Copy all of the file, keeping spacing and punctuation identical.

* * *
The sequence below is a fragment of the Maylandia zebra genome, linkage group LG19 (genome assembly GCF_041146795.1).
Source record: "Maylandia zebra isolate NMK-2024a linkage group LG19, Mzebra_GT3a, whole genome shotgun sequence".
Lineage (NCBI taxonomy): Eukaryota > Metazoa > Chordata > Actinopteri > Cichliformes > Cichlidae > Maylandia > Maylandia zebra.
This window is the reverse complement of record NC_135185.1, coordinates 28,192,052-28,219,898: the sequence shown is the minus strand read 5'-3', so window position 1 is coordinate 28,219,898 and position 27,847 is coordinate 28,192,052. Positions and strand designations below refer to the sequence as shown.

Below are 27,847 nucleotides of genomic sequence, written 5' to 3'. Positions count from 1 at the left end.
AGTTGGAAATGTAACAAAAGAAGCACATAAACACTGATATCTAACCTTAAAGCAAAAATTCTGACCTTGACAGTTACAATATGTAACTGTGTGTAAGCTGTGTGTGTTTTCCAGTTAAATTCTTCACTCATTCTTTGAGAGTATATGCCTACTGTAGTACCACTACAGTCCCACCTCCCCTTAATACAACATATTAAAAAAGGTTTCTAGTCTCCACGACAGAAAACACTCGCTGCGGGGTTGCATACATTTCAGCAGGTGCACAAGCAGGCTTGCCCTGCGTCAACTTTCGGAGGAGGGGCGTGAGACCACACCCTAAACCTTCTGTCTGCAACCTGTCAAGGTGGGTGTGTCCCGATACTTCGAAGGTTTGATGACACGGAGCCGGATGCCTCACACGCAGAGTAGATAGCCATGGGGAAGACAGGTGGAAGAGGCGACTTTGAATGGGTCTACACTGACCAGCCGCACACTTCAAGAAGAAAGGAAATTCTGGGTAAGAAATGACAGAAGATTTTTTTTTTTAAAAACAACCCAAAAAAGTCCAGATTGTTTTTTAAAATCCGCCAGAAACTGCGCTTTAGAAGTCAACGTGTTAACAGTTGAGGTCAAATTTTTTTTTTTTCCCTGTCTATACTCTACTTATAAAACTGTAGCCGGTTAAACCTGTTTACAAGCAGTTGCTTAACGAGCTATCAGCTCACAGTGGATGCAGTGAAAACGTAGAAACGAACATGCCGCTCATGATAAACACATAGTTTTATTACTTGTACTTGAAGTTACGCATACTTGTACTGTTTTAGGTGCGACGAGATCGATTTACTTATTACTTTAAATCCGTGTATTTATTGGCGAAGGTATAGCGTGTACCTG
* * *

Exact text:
The sequence below is a fragment of the Maylandia zebra genome, linkage group LG19 (genome assembly GCF_041146795.1).
Source record: "Maylandia zebra isolate NMK-2024a linkage group LG19, Mzebra_GT3a, whole genome shotgun sequence".
Lineage (NCBI taxonomy): Eukaryota > Metazoa > Chordata > Actinopteri > Cichliformes > Cichlidae > Maylandia > Maylandia zebra.
This window is the reverse complement of record NC_135185.1, coordinates 28,192,052-28,219,898: the sequence shown is the minus strand read 5'-3', so window position 1 is coordinate 28,219,898 and position 27,847 is coordinate 28,192,052. Positions and strand designations below refer to the sequence as shown.

Below are 27,847 nucleotides of genomic sequence, written 5' to 3'. Positions count from 1 at the left end.
AGTTGGAAATGTAACAAAAGAAGCACATAAACACTGATATCTAACCTTAAAGCAAAAATTCTGACCTTGACAGTTACAATATGTAACTGTGTGTAAGCTGTGTGTGTTTTCCAGTTAAATTCTTCACTCATTCTTTGAGAGTATATGCCTACTGTAGTACCACTACAGTCCCACCTCCCCTTAATACAACATATTAAAAAAGGTTTCTAGTCTCCACGACAGAAAACACTCGCTGCGGGGTTGCATACATTTCAGCAGGTGCACAAGCAGGCTTGCCCTGCGTCAACTTTCGGAGGAGGGGCGTGAGACCACACCCTAAACCTTCTGTCTGCAACCTGTCAAGGTGGGTGTGTCCCGATACTTCGAAGGTTTGATGACACGGAGCCGGATGCCTCACACGCAGAGTAGATAGCCATGGGGAAGACAGGTGGAAGAGGCGACTTTGAATGGGTCTACACTGACCAGCCGCACACTTCAAGAAGAAAGGAAATTCTGGGTAAGAAATGACAGAAGATTTTTTTTTTTAAAAACAACCCAAAAAAGTCCAGATTGTTTTTTAAAATCCGCCAGAAACTGCGCTTTAGAAGTCAACGTGTTAACAGTTGAGGTCAAATTTTTTTTTTTTCCCTGTCTATACTCTACTTATAAAACTGTAGCCGGTTAAACCTGTTTACAAGCAGTTGCTTAACGAGCTATCAGCTCACAGTGGATGCAGTGAAAACGTAGAAACGAACATGCCGCTCATGATAAACACATAGTTTTATTACTTGTACTTGAAGTTACGCATACTTGTACTGTTTTAGGTGCGACGAGATCGATTTACTTATTACTTTAAATCCGTGTATTTATTGGCGAAGGTATAGCGTGTACCTG